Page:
My son was walking down the main street of Everett last week in the middle of the afternoon with his father and 2 cousins, on the sidewalk when a drunk driver drove up on the sidewalk and hit him. He has broken bones, a titanium rod and screws in his leg, scrapes and bruises and some other incisions to relieve pressure on the muscles. We have no medical insurance and are not sure if the driver has valid insurance. Does Washington have a reparations program? Do we need an attorney? How do we choose one?
Yes, you should consult with a plaintiff's personal injury lawyer as soon as possible. Washington Crime Vicitms Compensation Act may be a source of recovery for medical bills. Additionally, the insurance and assets of the at fault drunken driver should be gone after (if any). There are a lot of other issues that need to be taken into account, and the best way to understand what steps to take is to meet with a plaintiff's lawyer that provides free consultations.
Please feel free to contact me if you would like. Also, I have drafted a guide on how to chose a personal injury lawyer that can be found in my AVVO profile. It should provide additional guidance on how to chose the right personal injury lawyer for your case.
Yes, Washington has a reparations program. It is called the Crime Victims Compensation Program. It is best described in "A Practical Guide to Washington State Crime Victims Compensation Fund which can be found on the internet at victimsofdrunkdrivers.com/washington-state-comp-fund.asp.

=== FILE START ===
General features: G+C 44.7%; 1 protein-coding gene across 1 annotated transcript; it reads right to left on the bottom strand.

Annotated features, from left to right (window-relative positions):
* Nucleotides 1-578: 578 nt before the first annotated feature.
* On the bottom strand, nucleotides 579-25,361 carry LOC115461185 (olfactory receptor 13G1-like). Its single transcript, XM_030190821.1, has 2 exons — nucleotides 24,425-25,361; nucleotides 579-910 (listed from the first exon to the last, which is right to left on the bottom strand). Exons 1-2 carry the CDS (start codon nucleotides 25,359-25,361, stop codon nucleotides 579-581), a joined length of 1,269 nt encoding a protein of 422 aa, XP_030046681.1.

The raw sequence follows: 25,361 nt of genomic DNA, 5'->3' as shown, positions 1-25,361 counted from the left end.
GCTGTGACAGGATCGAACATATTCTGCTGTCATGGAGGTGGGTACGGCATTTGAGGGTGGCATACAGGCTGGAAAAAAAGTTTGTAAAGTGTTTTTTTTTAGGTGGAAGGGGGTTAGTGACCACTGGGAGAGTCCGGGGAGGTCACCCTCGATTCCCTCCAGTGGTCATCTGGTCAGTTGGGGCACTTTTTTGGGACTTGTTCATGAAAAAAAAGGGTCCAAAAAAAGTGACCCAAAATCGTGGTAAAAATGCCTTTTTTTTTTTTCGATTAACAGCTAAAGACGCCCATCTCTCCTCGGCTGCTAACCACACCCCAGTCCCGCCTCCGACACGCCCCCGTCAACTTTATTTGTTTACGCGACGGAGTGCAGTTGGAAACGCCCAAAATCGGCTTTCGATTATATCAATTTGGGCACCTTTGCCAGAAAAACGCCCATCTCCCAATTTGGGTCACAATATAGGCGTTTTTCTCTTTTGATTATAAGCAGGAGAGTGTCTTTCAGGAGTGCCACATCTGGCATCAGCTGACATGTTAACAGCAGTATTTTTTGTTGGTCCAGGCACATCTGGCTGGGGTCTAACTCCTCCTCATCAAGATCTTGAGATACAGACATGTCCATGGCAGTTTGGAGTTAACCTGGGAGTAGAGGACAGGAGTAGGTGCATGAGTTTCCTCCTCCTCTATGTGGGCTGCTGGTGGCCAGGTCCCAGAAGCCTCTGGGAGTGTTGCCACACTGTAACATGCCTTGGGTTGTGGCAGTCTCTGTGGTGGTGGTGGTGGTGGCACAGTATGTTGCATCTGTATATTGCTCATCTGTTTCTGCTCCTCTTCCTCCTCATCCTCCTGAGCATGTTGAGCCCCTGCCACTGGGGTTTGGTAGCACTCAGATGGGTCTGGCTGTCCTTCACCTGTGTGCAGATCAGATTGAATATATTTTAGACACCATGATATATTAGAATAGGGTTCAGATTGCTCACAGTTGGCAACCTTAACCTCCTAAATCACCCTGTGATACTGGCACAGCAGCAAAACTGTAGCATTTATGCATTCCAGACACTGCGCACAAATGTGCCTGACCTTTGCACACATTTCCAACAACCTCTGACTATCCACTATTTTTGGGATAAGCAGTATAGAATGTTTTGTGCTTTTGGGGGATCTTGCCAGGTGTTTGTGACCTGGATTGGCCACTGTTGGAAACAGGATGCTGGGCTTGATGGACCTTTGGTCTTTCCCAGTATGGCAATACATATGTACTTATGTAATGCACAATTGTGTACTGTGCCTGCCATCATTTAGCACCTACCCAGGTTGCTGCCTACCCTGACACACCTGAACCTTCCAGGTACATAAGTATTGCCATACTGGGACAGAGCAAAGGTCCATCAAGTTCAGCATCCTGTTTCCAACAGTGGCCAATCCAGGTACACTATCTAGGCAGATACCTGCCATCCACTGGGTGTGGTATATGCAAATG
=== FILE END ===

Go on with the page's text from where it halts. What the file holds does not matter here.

Yes, you do need an attorney, as drunk drivers are often uninsured with few assets. Again, try the website: victimsofdrunkdrivers.com. Before you hire an attorney, always check their AVVO rating by typing their name into the AVVO site. Good luck in this process, my heart goes out to you.
A lawyer can 1) Gather and preserve facts (imporant evidence such as 911 calls or security camera video dissappears fairly quickly, 2) use the state's financial responsibility law to help discover insurance and "encourage" an uninsured defendant to pay what they owe, 3) gather medical records to prove the nature and extent your son's injury, 4) help determine how your son will do in the future, 5) deal with all auto insurance and the demands the insurance companies make, 6) deal with the health insurers and the demands they make, 7) help obtain payment for the medical bills your son will have, whether through insurance, the Crime Victims Compensation Act, or in other ways, 8) help determine what is a reasonable settlement amount, 9) locate all insurance policies applicable to a case. Insurance law is arcane and more confusting than it ought to be. 10) see that a settlement on behalf of a minor is approved by the court, 11) see that the settlement funds for a minor are protected, whether through a blocked account, structured settlement, or settlement trust. 12) take care of these and all the other legal issues that arise in a personal injury claim. 13) Free up your son, and the family, to concentrate on helping your son getting better, rather than dealing with insurance companies, paperwork, and wondering if they are doing the right thing for their son.